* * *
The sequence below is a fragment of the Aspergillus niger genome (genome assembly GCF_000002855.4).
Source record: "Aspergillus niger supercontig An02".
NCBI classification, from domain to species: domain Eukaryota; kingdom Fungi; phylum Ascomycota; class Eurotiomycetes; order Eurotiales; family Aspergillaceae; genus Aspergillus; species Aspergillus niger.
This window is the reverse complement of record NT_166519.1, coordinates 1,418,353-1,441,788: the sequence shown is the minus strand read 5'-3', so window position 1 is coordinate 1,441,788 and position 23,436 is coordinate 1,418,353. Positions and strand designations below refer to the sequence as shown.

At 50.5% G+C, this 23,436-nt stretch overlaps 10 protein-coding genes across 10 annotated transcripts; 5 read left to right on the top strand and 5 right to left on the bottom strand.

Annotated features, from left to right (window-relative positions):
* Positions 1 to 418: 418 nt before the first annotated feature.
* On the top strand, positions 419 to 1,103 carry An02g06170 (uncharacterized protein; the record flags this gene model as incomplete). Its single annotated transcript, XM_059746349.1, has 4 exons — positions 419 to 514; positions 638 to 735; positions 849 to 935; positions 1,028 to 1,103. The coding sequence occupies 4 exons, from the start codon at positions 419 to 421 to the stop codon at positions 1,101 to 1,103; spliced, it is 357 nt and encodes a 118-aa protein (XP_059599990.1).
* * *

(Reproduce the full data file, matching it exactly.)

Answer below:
The sequence below is a fragment of the Aspergillus niger genome (genome assembly GCF_000002855.4).
Source record: "Aspergillus niger supercontig An02".
NCBI classification, from domain to species: domain Eukaryota; kingdom Fungi; phylum Ascomycota; class Eurotiomycetes; order Eurotiales; family Aspergillaceae; genus Aspergillus; species Aspergillus niger.
This window is the reverse complement of record NT_166519.1, coordinates 1,418,353-1,441,788: the sequence shown is the minus strand read 5'-3', so window position 1 is coordinate 1,441,788 and position 23,436 is coordinate 1,418,353. Positions and strand designations below refer to the sequence as shown.

At 50.5% G+C, this 23,436-nt stretch overlaps 10 protein-coding genes across 10 annotated transcripts; 5 read left to right on the top strand and 5 right to left on the bottom strand.

Annotated features, from left to right (window-relative positions):
* Positions 1 to 418: 418 nt before the first annotated feature.
* On the top strand, positions 419 to 1,103 carry An02g06170 (uncharacterized protein; the record flags this gene model as incomplete). Its single annotated transcript, XM_059746349.1, has 4 exons — positions 419 to 514; positions 638 to 735; positions 849 to 935; positions 1,028 to 1,103. The coding sequence occupies 4 exons, from the start codon at positions 419 to 421 to the stop codon at positions 1,101 to 1,103; spliced, it is 357 nt and encodes a 118-aa protein (XP_059599990.1).